Archeologists have discovered garum and olive oil in ancient India and a stone Buddha in Egypt, leading them to believe that trade with the Roman Empire was much more widespread than previously thought via The New York Review.
For the first time, dining critic Pete Wells of The New York Times has named his Top 100 Restaurants in New York City. In a surprise, the still rather new restaurant Tatiana from Kwame Onwuachi, made the number #1 spot, followed by Atomix and Le Bernadin. In terms of Latin American food, there is a decent selection that made the cut, including a good amount of street food. La Piraña Lechonera is ranked #5, Birria-Landia #18, Empellon is #19, Estela #21, Tacos El Borrego #30, the Corona Plaza street vendors #48, 188 Bakery Cuchifritos #65, Llama Inn #70, Mariscos El Submarino #71, Contento #82, Taqueria Ramírez #86 and Caleta 111 #99.
Six new criolla grape varieties have been discovered inthe desert of Caravelí in the Arequipa region of southern Peru by researcher Keith Díaz, via Decanter. Previoulsy, only quebranta, was though to be Peru’s only unique grape variety. You can read more in my recent story, The Awakening of Peruvian Wine, here.
Ramp (Allium tricoccum) season is upon us. The spring vegetable appears for less than a month each year across the Eastern United States and Canada. In Europe, as well as Asia, you can find a similar variation, Allium ursinum, often called ramsons. They are usually called wild leeks or wild onions, though the flavor is more garlicky than anything. In some areas they have become endangered by overharvesting, so cooks are encouraged to just buy the leaves, not with the bulbs attached unless you can ensure they are being sustainably harvested. I’ve found a few new patches this year and have been transplanting some ramps to my own property, where there was already a very small patch. My goal is to expand it enough that there is more than I need each year.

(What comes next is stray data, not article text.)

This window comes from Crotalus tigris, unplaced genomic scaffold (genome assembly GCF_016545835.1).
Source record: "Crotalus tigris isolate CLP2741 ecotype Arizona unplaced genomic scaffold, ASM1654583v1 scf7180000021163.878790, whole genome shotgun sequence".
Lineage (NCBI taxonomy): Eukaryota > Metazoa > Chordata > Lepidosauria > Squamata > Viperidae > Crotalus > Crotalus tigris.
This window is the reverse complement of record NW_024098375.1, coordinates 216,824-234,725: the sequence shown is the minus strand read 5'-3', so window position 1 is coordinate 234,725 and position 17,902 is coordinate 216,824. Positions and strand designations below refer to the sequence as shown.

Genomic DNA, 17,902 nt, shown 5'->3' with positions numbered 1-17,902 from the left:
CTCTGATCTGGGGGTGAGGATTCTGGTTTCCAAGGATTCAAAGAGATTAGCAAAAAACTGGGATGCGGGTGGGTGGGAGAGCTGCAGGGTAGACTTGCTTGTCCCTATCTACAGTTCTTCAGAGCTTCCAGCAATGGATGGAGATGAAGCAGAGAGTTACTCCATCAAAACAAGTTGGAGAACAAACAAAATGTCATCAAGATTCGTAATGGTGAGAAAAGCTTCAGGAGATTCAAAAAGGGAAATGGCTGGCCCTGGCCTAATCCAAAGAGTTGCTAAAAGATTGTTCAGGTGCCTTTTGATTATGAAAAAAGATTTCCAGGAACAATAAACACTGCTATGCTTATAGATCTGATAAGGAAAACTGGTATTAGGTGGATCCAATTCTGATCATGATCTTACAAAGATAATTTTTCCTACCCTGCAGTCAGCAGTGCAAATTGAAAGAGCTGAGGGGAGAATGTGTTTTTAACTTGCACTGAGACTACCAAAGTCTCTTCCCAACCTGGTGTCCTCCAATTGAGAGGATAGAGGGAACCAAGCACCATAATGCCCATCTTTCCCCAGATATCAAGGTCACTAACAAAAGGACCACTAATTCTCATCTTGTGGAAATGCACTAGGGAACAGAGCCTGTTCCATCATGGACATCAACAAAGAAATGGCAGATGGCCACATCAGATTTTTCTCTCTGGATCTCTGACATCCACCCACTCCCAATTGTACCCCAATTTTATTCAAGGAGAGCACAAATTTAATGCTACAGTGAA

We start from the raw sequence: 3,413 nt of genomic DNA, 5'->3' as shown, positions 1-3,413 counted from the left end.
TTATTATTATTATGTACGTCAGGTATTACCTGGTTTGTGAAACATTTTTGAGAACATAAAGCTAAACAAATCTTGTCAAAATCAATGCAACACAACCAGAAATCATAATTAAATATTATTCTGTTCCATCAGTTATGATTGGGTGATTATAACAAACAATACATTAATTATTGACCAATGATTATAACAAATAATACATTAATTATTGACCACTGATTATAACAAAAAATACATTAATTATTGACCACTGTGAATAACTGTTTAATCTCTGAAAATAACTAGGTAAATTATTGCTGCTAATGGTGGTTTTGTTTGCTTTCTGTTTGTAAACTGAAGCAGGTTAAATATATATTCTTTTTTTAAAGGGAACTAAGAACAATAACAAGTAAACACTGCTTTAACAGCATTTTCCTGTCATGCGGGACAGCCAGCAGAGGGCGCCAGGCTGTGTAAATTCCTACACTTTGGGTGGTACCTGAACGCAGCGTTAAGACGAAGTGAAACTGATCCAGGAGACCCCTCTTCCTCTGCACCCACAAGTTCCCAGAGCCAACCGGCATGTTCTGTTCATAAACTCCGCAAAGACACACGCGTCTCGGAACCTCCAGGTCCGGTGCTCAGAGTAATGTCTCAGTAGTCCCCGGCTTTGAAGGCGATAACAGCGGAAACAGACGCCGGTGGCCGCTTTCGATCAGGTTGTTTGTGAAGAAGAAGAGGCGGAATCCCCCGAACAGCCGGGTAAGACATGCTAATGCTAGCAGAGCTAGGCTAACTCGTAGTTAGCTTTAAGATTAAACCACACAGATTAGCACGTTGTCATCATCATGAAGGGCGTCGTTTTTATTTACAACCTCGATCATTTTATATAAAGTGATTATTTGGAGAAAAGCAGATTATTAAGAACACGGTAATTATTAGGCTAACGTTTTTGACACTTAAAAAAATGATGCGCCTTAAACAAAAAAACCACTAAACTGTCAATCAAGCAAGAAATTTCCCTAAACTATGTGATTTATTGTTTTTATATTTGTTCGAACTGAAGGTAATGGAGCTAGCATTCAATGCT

Low Food Symposium – Amsterdam, Netherlands: On May 15, the 4th Low Food Symposium will take place in the Rijksmuseum. Some speakers this year include Chris Ying, Angela Dimayuga and Fatmata Binta. They’ll also be discussing about transparency in sustainabiklity with restaurants and the project the foundation is working on with Deloitte to actually create data around the concept. Hear Low Food founder Joris Bijdendijk discuss it on the latest episode of the podcast.
New Book Recommendations
Manu: Recipes and Stories From My Brazil – Manu Buffara
Ikoyi – Jeremy Chan
Asada: The Art of Mexican-Style Grilling – Bricia Lopez With Javier Cabral
Predatory Economies: The Sanema and the Socialist State in Contemporary Amazonia – by Amy Penfield
Sweet Enough: A Deesert Cookbook – Alison Roman
The North African Cookbook – Jeff Koehler
Recent Stories at New Worlder
Other Worthy Substack Reads
Cocaine & Cooking at Chez Panisse -
Wine Media Is Broken: A Case Study –
Introducing Future Food with Analisa Winther –
Is Substack the New TikTok for Cookbook Deals? –